Kevin: Oh really, so you put hard-boiled eggs, you mean the eggs that you cook in water, you put them in a cup and you shake the cup and what, the shell just magically falls off or what?

Paula: it comes off easily.

Kevin: oh very cool. So that’s a cool life hack, a hard-boiled egg hack. What about you listening to this out there? What’s a life hack you apply or that you know, do you know any life hacks? Language learning hacks maybe? 

Another phrasal verb here, “check-out” has various meanings. You’ve probably heard check-out from a hotel, you’re going to check out of the room or if you’re at a store and you’re going to buy something, you gotta check out, I’m gonna check out at the counter the woman up front at the cash register is going to check me out. Also, it means to look at something or to examine something, like check someone out. So if you check someone out it means you look at them maybe your friend is like “hey, check out that hot babe on the beach”.  Paula, you go to the gym a lot, do you ever check out guys?

Paula:  Yes, sometimes I have to check them out.

Kevin: Oh yeah, why do you have to check them out?

Paula: To see the muscle quality.

Kevin: Oh good, well I guess you’re comparing, seeing with the kind of muscles you need to build. It’s okay, if my wife is at the gym checking out other muscle guys, it’s okay, it’s all part of her profession. 

Check out, it’s very common, commonly, used phrasal verb here in the U.S., American English for sure. Say, hey check that out or hey I want you to check out that new song, check out that new movie, or maybe you create something and you say, hey man can you check this out, see if you like it?

Next word here is to cram or I’m cramming for a test. Paula what does cram mean?

Paula:  I don’t know.

Kevin: Oh you don’t know?  Well cram, to cram. the example I use his if you have a big test coming up and you haven’t been studying every day for months, you decide to study for many many hours the day before the test, that’s to cram, to cram for a test, and I’m talking about so if you cram for a test that information won’t be in your brain as long, you won’t be able to recall that information. It’ll just stay in your short-term memory and then you’ll forget it. But to cram is to stuff or pack information or things into a small space. So you’re cramming a lot of information into your brain, that would cramming, you could also cram a lot of things into a small item, so you’re going to stuff the item. Paula, you just went to Brazil a few weeks back, did you cram anything before you went to Brazil?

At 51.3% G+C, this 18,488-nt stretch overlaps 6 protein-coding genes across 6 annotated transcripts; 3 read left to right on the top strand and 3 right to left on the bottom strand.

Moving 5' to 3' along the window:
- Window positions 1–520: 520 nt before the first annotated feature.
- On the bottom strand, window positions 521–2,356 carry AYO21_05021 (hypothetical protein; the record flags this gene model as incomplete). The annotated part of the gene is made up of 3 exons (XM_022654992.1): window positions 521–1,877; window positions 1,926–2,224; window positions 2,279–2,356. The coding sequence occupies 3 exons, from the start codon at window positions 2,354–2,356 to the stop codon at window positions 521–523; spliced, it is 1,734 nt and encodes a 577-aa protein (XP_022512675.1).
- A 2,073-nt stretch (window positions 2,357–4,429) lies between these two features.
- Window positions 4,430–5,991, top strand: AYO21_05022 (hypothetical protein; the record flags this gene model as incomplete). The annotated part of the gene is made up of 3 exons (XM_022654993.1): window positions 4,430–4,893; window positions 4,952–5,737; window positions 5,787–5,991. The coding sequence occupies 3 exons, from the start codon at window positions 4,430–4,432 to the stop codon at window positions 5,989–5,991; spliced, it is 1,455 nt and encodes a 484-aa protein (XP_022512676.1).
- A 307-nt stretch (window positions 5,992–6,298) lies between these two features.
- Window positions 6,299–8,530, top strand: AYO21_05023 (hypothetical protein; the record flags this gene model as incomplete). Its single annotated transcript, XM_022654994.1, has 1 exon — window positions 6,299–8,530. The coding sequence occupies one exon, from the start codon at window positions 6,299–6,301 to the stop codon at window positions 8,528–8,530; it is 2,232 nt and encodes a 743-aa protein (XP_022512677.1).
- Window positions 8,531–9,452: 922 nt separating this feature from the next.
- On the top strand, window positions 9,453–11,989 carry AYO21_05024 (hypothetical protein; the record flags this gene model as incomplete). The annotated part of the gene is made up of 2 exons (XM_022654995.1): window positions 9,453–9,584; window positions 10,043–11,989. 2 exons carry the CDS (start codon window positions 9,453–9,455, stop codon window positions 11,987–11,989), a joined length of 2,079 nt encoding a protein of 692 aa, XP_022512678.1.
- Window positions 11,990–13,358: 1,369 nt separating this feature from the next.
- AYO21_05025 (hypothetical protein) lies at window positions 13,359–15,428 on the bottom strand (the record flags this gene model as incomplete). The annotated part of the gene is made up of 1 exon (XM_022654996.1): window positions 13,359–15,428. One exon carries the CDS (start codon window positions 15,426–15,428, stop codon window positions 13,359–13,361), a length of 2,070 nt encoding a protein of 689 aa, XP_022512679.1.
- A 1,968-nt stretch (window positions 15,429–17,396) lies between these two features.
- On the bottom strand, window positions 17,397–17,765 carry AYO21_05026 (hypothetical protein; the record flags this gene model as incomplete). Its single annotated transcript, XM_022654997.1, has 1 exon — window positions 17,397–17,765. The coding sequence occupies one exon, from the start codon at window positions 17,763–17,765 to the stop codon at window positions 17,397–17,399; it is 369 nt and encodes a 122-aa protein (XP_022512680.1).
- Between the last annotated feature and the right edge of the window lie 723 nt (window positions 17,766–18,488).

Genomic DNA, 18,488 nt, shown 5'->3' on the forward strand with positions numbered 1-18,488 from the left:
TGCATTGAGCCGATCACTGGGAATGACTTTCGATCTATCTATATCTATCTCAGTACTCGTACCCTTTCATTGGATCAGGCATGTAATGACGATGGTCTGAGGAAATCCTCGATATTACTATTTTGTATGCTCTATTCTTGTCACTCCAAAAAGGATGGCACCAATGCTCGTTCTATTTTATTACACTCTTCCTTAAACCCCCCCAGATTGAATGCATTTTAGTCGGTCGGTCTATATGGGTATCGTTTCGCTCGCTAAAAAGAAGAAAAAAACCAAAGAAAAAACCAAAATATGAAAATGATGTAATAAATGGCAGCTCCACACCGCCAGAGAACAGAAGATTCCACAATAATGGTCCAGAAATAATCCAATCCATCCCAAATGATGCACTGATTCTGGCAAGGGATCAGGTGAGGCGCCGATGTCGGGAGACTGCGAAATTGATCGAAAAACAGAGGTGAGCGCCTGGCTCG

Paula:  Yeah, I crammed tons of things in my suitcases.

Kevin:  Oh you crammed tons of things into your suitcases, why? Why do Brazilians do that?

Paula:  Because we are allowed to get 32 kilos in the suitcases, so I crammed everything I could, and sat on both suitcases to close ’em.

Kevin: So you crammed things into your suitcase, you crammed a bunch of clothes and presents and personal items into your suitcase and then you had to sit on the suitcase to be able to close it. 

So the listener out there,  to cram,  look around you now, is there anything that’s crammed around you, maybe you have a drawer in a dresser or a piece of furniture that’s crammed with things.

Maybe you’re in your car, maybe your glove box, the glove box to your right, or your left, is crammed with items, so check it out, what’s crammed around you? 

it could also be people, maybe you’re in an elevator and there’s a lot of people in an elevator, you’re crammed into the elevator that’s never fun right? It’s quiet, uncomfortable and everybody is crammed into a small space, so that happened to you recently?